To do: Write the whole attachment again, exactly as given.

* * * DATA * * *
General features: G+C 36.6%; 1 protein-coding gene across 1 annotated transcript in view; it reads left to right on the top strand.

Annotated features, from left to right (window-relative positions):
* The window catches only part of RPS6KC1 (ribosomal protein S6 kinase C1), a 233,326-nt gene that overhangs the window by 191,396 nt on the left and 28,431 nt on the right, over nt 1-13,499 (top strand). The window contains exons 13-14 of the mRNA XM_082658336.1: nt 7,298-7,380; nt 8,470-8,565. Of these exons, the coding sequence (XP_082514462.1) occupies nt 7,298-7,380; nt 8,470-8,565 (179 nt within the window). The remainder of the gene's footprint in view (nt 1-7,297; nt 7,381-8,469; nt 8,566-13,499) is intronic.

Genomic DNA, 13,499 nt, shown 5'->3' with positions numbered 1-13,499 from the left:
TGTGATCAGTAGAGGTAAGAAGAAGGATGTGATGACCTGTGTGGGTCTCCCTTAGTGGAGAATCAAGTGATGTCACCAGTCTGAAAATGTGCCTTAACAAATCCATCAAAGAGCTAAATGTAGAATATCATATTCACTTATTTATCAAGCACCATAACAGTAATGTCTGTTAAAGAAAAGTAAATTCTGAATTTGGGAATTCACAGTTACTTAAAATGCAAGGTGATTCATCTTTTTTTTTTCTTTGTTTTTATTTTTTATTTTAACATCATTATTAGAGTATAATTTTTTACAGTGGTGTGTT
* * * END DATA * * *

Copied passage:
General features: G+C 36.6%; 1 protein-coding gene across 1 annotated transcript in view; it reads left to right on the top strand.

Annotated features, from left to right (window-relative positions):
* The window catches only part of RPS6KC1 (ribosomal protein S6 kinase C1), a 233,326-nt gene that overhangs the window by 191,396 nt on the left and 28,431 nt on the right, over nt 1-13,499 (top strand). The window contains exons 13-14 of the mRNA XM_082658336.1: nt 7,298-7,380; nt 8,470-8,565. Of these exons, the coding sequence (XP_082514462.1) occupies nt 7,298-7,380; nt 8,470-8,565 (179 nt within the window). The remainder of the gene's footprint in view (nt 1-7,297; nt 7,381-8,469; nt 8,566-13,499) is intronic.

Genomic DNA, 13,499 nt, shown 5'->3' with positions numbered 1-13,499 from the left:
TGTGATCAGTAGAGGTAAGAAGAAGGATGTGATGACCTGTGTGGGTCTCCCTTAGTGGAGAATCAAGTGATGTCACCAGTCTGAAAATGTGCCTTAACAAATCCATCAAAGAGCTAAATGTAGAATATCATATTCACTTATTTATCAAGCACCATAACAGTAATGTCTGTTAAAGAAAAGTAAATTCTGAATTTGGGAATTCACAGTTACTTAAAATGCAAGGTGATTCATCTTTTTTTTTTCTTTGTTTTTATTTTTTATTTTAACATCATTATTAGAGTATAATTTTTTACAGTGGTGTGTT